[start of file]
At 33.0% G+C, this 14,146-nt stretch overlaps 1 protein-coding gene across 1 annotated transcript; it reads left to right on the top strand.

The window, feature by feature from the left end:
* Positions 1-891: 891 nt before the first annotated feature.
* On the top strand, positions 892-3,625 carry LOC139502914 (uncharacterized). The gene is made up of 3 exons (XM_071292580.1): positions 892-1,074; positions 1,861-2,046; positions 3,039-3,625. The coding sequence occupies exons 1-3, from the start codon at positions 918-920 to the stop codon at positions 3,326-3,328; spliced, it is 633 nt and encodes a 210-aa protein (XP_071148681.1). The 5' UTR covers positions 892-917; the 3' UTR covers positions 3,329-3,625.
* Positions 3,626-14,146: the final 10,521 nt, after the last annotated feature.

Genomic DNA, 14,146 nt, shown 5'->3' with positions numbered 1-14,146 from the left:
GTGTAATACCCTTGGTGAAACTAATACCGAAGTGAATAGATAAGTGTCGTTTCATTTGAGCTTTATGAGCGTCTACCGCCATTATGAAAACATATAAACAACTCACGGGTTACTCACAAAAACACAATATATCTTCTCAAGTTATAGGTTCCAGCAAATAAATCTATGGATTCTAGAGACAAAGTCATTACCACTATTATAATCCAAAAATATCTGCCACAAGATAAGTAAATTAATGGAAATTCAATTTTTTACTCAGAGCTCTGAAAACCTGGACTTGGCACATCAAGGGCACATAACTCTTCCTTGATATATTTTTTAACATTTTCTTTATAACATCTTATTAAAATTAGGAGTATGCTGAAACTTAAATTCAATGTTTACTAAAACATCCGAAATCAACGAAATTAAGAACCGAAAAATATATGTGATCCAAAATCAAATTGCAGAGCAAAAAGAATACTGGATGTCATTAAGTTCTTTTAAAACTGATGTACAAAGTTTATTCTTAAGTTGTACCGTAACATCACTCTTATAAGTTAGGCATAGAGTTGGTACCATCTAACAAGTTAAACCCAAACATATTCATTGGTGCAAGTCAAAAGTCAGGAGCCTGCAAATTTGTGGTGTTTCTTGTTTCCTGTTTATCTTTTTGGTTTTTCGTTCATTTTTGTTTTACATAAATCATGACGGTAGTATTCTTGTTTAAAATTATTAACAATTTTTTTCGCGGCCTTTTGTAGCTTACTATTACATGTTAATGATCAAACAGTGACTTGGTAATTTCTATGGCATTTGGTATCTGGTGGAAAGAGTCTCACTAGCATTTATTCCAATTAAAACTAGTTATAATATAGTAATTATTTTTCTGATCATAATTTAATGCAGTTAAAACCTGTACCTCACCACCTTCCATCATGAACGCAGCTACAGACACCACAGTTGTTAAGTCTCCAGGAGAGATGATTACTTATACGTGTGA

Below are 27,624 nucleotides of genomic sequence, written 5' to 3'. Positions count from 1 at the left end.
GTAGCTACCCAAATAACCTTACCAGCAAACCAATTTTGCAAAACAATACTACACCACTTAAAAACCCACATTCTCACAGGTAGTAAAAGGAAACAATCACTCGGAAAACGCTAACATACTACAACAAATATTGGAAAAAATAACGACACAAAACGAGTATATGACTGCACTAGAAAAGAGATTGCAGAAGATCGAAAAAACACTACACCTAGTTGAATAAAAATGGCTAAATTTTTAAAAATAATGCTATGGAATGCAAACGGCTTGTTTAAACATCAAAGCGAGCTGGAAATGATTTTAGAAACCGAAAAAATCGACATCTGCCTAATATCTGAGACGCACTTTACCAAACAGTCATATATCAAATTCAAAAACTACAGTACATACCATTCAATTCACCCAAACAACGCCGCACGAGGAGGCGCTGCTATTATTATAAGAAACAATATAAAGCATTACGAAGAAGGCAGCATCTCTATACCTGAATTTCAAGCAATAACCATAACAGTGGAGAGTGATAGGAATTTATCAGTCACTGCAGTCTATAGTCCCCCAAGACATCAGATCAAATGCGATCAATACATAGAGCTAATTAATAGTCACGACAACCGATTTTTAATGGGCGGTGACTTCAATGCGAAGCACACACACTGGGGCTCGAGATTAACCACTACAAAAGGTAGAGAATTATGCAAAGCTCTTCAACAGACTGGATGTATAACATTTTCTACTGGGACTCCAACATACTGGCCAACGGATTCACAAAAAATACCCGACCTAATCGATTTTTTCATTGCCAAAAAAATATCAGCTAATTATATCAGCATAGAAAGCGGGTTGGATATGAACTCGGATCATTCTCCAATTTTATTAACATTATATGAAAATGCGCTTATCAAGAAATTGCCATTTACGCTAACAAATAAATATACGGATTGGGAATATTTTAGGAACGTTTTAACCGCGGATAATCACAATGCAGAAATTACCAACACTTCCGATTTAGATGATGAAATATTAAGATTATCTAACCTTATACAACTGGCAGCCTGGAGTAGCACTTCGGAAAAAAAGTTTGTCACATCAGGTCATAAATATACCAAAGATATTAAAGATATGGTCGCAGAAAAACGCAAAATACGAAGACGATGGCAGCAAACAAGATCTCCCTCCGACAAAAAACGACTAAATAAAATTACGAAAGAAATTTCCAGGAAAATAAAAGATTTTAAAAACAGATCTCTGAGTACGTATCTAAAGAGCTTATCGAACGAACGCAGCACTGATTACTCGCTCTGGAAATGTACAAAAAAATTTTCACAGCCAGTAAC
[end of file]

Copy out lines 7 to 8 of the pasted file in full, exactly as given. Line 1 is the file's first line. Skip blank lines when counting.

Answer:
GTGTAATACCCTTGGTGAAACTAATACCGAAGTGAATAGATAAGTGTCGTTTCATTTGAGCTTTATGAGCGTCTACCGCCATTATGAAAACATATAAACAACTCACGGGTTACTCACAAAAACACAATATATCTTCTCAAGTTATAGGTTCCAGCAAATAAATCTATGGATTCTAGAGACAAAGTCATTACCACTATTATAATCCAAAAATATCTGCCACAAGATAAGTAAATTAATGGAAATTCAATTTTTTACTCAGAGCTCTGAAAACCTGGACTTGGCACATCAAGGGCACATAACTCTTCCTTGATATATTTTTTAACATTTTCTTTATAACATCTTATTAAAATTAGGAGTATGCTGAAACTTAAATTCAATGTTTACTAAAACATCCGAAATCAACGAAATTAAGAACCGAAAAATATATGTGATCCAAAATCAAATTGCAGAGCAAAAAGAATACTGGATGTCATTAAGTTCTTTTAAAACTGATGTACAAAGTTTATTCTTAAGTTGTACCGTAACATCACTCTTATAAGTTAGGCATAGAGTTGGTACCATCTAACAAGTTAAACCCAAACATATTCATTGGTGCAAGTCAAAAGTCAGGAGCCTGCAAATTTGTGGTGTTTCTTGTTTCCTGTTTATCTTTTTGGTTTTTCGTTCATTTTTGTTTTACATAAATCATGACGGTAGTATTCTTGTTTAAAATTATTAACAATTTTTTTCGCGGCCTTTTGTAGCTTACTATTACATGTTAATGATCAAACAGTGACTTGGTAATTTCTATGGCATTTGGTATCTGGTGGAAAGAGTCTCACTAGCATTTATTCCAATTAAAACTAGTTATAATATAGTAATTATTTTTCTGATCATAATTTAATGCAGTTAAAACCTGTACCTCACCACCTTCCATCATGAACGCAGCTACAGACACCACAGTTGTTAAGTCTCCAGGAGAGATGATTACTTATACGTGTGA

Below are 27,624 nucleotides of genomic sequence, written 5' to 3'. Positions count from 1 at the left end.